As a result, in England there’s a surprisingly narrow range of country pursuits that meet with widespread acceptance. Horse riding, walking and farming all tend to be seen as traditional and respectable, but climbing, canoeing, and mountain biking never made it into romantic poetry or landscape paintings. This narrow definition of outdoor activities has also helped create a huge problem with representation and inclusivity. If you talk about “enjoying the countryside”, the first activity that springs to mind for many people is probably a group of middle-aged walkers with rucksacks and flasks. If you’re poor, young, female, non-white, or working class then you are much less likely to be out in the hills, and mountain biking is no exception to this, shrinking its potential participant base even further.
There’s also a tendency for existing users of the countryside to act as gatekeepers, telling people what level of risk is and isn’t acceptable (For an example of this, just look at the comments under almost any article about a mountain rescue callout.) Some outdoor enthusiasts love to portray the countryside as a dangerous place, and adrenalin sports like mountain biking, where accepting a bit of additional risk is part of the fun, can attract extra ire as a result.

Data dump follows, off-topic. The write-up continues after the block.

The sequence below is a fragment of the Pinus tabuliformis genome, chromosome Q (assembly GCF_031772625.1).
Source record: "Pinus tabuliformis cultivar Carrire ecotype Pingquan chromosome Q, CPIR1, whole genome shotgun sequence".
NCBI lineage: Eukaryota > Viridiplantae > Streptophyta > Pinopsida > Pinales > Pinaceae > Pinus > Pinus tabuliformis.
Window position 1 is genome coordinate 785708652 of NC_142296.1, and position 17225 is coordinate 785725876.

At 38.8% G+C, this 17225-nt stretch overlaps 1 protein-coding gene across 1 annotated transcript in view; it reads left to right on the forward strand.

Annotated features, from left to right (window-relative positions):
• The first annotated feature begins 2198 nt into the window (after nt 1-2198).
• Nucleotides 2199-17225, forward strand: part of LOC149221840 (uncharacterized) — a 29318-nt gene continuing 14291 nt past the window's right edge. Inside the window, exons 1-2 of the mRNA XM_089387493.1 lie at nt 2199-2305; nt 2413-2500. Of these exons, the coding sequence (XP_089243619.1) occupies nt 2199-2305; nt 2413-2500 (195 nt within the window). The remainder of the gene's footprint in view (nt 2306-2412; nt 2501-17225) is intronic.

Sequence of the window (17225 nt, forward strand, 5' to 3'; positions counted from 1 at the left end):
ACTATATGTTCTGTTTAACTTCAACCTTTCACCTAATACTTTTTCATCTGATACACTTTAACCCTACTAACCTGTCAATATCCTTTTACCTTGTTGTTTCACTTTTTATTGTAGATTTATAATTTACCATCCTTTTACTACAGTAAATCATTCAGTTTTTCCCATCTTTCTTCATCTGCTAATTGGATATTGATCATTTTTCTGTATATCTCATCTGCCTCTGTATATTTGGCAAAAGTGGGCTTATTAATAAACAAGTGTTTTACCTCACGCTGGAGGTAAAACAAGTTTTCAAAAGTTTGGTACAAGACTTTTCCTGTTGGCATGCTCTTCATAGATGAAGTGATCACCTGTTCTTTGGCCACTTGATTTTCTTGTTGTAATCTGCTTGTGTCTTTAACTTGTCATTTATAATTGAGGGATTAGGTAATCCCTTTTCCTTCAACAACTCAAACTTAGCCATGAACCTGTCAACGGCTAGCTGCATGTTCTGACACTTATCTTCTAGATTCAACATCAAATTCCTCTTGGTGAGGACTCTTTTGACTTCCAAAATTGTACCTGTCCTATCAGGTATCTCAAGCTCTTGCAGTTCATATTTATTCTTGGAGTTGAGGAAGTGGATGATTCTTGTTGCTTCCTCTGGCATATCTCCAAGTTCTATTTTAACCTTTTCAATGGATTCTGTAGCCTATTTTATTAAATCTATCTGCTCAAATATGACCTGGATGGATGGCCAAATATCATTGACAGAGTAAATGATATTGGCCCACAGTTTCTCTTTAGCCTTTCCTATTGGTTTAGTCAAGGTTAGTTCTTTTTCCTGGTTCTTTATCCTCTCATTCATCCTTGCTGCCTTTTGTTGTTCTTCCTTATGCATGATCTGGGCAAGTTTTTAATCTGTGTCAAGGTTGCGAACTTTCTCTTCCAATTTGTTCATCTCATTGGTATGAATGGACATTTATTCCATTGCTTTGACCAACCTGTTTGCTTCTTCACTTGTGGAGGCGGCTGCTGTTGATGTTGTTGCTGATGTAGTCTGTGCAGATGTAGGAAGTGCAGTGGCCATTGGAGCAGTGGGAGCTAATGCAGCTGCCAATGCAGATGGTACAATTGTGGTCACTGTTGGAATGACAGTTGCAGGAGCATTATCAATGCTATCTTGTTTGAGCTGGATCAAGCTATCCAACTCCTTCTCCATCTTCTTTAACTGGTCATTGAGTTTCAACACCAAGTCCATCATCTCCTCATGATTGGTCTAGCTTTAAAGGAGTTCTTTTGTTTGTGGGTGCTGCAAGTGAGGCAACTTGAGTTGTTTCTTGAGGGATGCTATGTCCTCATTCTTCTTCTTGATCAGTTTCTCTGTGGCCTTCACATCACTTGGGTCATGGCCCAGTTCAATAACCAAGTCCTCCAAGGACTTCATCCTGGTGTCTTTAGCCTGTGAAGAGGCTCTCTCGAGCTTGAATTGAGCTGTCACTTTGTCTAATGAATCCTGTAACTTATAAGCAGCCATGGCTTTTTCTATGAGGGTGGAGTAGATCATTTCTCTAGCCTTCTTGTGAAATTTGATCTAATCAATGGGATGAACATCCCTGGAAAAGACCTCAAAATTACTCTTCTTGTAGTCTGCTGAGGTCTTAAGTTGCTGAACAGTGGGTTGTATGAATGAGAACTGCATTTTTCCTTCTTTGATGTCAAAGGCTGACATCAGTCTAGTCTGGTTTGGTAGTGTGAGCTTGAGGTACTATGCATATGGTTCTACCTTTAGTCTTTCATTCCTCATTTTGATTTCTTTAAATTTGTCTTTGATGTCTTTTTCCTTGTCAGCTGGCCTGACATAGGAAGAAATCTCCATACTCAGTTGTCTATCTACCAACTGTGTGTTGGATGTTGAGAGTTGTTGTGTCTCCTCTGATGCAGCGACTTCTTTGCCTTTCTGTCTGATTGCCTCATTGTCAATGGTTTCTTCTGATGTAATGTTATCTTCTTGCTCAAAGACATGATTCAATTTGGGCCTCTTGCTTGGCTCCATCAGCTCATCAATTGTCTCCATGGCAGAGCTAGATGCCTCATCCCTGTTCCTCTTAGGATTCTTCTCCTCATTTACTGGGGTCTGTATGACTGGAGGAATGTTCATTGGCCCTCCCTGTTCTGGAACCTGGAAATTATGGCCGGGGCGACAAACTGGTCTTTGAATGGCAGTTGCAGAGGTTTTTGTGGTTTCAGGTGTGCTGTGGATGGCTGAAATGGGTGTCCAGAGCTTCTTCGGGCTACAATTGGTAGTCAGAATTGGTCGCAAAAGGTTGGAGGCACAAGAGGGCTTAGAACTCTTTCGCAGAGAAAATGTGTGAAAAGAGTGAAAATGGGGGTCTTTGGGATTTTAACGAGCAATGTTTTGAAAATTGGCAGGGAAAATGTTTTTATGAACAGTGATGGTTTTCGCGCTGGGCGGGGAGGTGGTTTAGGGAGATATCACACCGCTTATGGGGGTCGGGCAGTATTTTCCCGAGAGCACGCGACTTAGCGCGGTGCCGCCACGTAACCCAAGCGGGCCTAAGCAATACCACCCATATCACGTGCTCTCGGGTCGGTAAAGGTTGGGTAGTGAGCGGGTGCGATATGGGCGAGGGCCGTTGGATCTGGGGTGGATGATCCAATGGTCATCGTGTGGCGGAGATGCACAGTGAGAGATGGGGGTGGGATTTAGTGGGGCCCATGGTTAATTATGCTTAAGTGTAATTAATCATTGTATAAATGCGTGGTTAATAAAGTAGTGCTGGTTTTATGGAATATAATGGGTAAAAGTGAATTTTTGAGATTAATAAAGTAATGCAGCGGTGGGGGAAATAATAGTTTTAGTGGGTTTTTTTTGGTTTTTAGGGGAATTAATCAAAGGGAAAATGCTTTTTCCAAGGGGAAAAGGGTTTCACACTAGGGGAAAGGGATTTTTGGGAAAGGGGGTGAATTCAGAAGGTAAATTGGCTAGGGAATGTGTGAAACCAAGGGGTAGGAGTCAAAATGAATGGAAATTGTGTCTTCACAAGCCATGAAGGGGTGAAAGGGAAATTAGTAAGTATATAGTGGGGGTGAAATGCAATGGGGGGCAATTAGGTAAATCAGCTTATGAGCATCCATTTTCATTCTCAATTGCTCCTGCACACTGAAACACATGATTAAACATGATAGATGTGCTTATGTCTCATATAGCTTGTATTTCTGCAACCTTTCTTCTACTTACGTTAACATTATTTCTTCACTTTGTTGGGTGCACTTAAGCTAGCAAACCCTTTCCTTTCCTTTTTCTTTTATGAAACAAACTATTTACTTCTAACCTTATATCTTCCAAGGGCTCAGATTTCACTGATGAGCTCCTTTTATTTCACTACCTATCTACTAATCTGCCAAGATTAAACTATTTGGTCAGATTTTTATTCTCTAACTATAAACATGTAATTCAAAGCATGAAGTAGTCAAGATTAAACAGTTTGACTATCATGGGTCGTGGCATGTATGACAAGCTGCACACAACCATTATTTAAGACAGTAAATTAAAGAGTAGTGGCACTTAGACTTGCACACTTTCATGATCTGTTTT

Older and wiser?
As time has gone on and the shock of the new has worn off, attitudes towards mountain biking are improving, but the initial misconceptions still persist. There’s an assumption that mountain bikers cause more soil erosion than walkers, despite multiple scientific studies that show otherwise. There’s also a tendency to blame all mountain bikers for inconsiderate behaviour by a few, which is typical of what happens when people belong to an “out-group” (In Belfast, the local council even invoked a pedestrian death on a road in London to support a proposed restriction on mountain biking.) And in many places, bans and bylaws enacted or dusted off during the moral panic of the 1980s are still in force.
For some riders, being part of a sport with a bit of an image problem adds to the excitement. But mountain biking’s wild teenage years are long behind it. It’s become older, more affluent, more respectable and arguably more exclusive. It’s a good time to start undoing some of the misconceptions of the past and make it easier for future generations to get involved.
So I’d like to end this piece with a rallying call to riders: get involved. Look after the places you ride. Talk to other trail users and landowners. Write that email to your council or your MP. Dig up the scientific evidence that says we’re no more harmful to nature than anyone else. Go along to your local access meetings. Wherever decisions about the outdoors are being made, there are often empty seats waiting to be filled. Represent mountain biking, and other people won’t be able to fall back on tired stereotypes of yobs on wheels. Nothing will improve if we keep skulking in the woods and moaning about how everyone hates us, even if it’s partially true.